Here, Skellenger and his team share with POB the inside track on what it takes to execute a successful direct-mail campaign, and provide tips on how other surveyors can develop their own direct-mail initiatives.

KS Associates’ six-piece direct-mail campaign won second place in the 2007 SMPS National Marketing Communications competition. This annual program, sponsored by the Society for Marketing Professional Services, recognizes stellar marketing initiatives of companies in the architecture, engineering, construction and related industries.

Executing a Successful Direct-mail Campaign

Identify the Audience. Evaluating a company’s audience means developing a list of current and prospective buyers. Once a list is finalized, the number of contacts will help to determine the medium (electronic versus print) and the overall design direction of the mail piece. “We decided to print six postcards at one time to reduce printing costs,” Skellenger says. “We also wanted to invest all of the work upfront to ensure that we would mail consistent-looking pieces according to a pre-determined schedule. Another cost-cutting measure was to eliminate an envelope and go with a self-mailer.”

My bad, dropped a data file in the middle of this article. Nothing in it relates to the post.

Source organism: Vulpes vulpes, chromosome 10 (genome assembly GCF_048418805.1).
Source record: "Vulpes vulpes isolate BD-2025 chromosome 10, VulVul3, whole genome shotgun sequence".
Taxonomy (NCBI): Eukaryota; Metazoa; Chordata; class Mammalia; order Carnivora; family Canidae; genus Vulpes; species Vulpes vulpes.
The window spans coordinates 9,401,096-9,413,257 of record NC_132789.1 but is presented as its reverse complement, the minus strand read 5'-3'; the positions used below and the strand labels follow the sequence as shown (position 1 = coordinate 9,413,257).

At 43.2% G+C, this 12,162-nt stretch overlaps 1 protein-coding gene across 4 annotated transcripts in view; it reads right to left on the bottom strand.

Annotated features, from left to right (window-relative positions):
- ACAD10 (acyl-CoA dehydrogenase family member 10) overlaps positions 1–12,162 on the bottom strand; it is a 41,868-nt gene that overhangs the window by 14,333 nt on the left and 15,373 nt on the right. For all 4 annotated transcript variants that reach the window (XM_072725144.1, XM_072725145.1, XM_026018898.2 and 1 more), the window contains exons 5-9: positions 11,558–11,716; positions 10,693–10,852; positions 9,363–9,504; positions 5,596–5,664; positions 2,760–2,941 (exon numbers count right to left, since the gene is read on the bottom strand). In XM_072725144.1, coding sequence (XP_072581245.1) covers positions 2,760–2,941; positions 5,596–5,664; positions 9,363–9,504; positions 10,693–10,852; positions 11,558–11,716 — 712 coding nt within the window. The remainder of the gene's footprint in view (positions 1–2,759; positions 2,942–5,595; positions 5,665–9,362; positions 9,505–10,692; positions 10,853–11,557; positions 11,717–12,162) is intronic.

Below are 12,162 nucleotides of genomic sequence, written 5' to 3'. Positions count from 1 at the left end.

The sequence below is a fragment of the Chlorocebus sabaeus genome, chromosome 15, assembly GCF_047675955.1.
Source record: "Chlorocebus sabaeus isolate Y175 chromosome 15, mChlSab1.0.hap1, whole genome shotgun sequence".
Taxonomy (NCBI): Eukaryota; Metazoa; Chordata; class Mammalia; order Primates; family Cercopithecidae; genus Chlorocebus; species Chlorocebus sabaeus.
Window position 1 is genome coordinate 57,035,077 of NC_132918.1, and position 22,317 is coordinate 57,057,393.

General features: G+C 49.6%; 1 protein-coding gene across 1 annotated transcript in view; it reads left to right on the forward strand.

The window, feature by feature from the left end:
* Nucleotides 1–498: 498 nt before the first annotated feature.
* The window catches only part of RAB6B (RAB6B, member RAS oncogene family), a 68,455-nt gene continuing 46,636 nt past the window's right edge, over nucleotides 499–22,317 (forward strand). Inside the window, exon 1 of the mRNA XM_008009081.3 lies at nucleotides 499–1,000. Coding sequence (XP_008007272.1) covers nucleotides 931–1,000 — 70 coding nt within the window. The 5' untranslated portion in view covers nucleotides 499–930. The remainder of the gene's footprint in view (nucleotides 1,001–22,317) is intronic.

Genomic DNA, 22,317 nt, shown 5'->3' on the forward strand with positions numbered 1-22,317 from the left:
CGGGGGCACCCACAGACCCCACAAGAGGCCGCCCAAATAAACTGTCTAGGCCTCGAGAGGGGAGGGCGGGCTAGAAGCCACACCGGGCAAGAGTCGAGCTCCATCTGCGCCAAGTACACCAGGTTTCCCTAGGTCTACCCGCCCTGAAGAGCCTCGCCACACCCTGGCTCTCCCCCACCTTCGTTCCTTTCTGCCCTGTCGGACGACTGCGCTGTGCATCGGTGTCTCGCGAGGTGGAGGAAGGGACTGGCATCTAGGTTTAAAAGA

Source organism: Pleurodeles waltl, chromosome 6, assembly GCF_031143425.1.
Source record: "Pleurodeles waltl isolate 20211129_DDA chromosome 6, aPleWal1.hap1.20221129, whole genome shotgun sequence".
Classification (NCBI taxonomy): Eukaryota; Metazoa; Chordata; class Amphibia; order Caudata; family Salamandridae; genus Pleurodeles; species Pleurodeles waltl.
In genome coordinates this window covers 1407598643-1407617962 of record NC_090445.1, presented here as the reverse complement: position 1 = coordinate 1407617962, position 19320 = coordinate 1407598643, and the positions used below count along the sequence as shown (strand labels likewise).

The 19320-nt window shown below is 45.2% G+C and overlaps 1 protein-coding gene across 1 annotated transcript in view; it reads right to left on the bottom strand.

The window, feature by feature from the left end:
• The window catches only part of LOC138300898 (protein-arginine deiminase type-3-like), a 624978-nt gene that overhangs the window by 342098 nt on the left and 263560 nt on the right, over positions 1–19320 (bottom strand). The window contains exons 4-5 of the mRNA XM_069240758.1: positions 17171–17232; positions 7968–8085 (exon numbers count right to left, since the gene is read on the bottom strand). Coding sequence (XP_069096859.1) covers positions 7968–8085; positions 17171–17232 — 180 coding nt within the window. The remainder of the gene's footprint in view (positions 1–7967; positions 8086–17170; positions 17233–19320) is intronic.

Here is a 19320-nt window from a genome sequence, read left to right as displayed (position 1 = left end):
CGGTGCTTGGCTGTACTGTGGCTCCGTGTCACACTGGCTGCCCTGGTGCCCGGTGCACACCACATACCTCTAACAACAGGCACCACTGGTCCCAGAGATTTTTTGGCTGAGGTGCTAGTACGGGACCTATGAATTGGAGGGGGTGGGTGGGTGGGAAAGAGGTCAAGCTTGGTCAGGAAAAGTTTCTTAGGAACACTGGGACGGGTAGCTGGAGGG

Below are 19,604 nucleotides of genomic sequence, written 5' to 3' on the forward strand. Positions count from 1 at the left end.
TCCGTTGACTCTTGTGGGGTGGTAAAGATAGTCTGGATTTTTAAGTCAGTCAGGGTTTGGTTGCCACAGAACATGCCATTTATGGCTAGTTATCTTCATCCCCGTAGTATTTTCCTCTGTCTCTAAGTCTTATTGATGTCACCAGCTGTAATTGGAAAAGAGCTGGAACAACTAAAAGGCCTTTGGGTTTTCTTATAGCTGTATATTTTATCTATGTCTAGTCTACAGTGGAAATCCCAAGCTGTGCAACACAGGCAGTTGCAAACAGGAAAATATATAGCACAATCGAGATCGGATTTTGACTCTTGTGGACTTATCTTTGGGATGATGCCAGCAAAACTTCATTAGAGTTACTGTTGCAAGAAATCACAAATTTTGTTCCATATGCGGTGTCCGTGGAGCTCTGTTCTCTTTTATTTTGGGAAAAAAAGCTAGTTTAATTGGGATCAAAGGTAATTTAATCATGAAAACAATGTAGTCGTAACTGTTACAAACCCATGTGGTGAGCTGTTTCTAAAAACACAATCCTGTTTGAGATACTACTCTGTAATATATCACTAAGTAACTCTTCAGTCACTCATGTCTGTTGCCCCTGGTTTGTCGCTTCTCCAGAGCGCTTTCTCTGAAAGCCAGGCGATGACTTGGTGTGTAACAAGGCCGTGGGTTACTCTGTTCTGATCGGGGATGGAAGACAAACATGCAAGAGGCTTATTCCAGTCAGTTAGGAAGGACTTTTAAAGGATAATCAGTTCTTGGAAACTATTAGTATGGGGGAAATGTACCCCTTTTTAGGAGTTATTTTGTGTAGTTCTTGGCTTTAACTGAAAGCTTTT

Craft the Message. Once the delivery method is chosen, the message of the piece needs to be crafted. KS Associates’ approach was to focus on attributes that set the company apart from competitors rather than on specific technical abilities. “In client satisfaction surveys we discovered that some of our clients perceived surveying to be a commodity,” says Mark A. Yeager, PS, KS Associates’ survey group director. “We, therefore, positioned KS Associates as the value leader by communicating our differentiators, such as dependability, accuracy and responsiveness.”